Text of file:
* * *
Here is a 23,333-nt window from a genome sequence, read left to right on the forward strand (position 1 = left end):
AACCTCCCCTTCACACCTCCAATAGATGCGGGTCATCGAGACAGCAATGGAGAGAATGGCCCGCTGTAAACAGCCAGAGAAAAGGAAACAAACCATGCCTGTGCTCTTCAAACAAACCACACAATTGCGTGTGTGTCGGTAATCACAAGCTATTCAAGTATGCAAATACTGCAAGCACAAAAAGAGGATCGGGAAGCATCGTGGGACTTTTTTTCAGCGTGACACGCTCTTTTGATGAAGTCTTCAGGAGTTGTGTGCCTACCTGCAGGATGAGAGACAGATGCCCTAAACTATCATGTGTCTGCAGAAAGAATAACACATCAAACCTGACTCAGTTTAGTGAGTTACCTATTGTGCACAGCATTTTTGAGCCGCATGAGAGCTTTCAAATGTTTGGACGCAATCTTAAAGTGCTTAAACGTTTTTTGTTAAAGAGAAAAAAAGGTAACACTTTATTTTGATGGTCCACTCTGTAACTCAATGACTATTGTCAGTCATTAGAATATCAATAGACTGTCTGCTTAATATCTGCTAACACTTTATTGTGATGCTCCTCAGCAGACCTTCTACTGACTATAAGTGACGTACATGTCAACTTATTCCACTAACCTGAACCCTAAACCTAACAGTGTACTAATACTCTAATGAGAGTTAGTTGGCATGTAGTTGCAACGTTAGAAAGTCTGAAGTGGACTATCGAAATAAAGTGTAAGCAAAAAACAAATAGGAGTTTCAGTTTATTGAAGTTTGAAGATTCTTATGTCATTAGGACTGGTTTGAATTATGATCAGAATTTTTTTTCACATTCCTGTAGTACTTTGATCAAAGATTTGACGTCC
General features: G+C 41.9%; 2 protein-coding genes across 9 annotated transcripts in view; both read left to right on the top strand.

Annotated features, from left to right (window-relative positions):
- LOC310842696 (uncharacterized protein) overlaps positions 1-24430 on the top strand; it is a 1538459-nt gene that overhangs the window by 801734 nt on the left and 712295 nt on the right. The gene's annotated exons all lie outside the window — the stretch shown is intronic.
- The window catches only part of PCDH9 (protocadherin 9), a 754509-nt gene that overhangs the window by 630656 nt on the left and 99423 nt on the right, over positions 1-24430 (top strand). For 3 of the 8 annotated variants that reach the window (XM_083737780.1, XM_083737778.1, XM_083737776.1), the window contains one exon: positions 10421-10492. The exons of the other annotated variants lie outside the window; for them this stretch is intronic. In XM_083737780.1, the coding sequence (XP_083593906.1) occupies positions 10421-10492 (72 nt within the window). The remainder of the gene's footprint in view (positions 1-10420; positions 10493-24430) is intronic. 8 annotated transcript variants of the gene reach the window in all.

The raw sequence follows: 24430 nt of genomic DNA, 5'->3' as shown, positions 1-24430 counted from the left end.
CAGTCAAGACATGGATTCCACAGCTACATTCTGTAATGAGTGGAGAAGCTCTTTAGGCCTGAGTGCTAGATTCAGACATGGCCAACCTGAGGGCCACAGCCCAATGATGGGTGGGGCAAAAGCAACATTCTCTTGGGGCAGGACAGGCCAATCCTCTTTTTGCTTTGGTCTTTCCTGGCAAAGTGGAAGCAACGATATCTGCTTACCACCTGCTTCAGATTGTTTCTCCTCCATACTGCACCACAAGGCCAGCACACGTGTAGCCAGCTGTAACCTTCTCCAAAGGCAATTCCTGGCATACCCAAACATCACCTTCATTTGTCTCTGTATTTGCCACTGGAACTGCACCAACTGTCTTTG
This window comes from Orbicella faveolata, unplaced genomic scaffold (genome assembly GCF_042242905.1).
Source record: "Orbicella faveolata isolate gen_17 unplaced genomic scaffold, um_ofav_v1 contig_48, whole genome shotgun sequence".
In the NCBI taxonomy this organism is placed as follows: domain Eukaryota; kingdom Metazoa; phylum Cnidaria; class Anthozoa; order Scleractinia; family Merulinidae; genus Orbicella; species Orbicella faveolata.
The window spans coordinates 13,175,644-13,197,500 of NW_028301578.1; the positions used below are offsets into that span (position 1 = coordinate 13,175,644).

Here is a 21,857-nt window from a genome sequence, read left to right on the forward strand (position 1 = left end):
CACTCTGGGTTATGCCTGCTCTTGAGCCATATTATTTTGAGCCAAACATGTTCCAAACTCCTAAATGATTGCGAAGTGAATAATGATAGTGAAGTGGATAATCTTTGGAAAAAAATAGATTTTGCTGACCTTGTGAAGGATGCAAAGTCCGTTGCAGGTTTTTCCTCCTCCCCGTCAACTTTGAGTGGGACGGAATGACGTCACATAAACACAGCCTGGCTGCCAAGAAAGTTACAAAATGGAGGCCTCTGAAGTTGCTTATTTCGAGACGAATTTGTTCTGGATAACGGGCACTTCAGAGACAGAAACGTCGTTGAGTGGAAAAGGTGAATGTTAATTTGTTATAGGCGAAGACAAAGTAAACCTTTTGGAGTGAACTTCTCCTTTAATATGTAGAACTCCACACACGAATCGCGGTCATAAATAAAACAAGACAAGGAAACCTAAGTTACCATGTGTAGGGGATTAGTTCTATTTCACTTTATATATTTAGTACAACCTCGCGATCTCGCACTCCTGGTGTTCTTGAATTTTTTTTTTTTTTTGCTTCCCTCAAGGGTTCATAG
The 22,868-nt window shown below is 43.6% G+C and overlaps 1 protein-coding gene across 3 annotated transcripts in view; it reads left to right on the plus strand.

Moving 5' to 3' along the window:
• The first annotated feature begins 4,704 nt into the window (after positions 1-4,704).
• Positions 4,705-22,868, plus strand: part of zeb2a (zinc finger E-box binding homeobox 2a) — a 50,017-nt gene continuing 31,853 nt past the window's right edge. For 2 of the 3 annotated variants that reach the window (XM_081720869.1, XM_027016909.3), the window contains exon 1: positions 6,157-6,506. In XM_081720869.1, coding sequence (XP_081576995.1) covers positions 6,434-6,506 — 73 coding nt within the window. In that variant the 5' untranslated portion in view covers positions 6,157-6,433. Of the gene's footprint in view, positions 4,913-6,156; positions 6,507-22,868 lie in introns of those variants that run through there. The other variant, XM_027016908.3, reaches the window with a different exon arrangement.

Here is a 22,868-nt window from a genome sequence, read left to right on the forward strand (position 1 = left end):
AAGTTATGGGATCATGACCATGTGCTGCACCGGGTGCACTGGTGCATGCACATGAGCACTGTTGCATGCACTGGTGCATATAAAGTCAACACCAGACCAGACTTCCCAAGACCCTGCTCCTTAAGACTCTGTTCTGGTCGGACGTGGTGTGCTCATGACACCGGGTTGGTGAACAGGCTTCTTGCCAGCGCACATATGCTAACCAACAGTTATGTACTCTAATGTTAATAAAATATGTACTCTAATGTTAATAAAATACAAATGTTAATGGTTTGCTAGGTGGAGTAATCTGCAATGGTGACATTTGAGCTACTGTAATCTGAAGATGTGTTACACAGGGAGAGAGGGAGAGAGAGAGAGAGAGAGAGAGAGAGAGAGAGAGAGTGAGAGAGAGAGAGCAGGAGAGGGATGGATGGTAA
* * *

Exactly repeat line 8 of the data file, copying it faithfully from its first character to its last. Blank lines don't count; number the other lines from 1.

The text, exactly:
CAGTCAAGACATGGATTCCACAGCTACATTCTGTAATGAGTGGAGAAGCTCTTTAGGCCTGAGTGCTAGATTCAGACATGGCCAACCTGAGGGCCACAGCCCAATGATGGGTGGGGCAAAAGCAACATTCTCTTGGGGCAGGACAGGCCAATCCTCTTTTTGCTTTGGTCTTTCCTGGCAAAGTGGAAGCAACGATATCTGCTTACCACCTGCTTCAGATTGTTTCTCCTCCATACTGCACCACAAGGCCAGCACACGTGTAGCCAGCTGTAACCTTCTCCAAAGGCAATTCCTGGCATACCCAAACATCACCTTCATTTGTCTCTGTATTTGCCACTGGAACTGCACCAACTGTCTTTG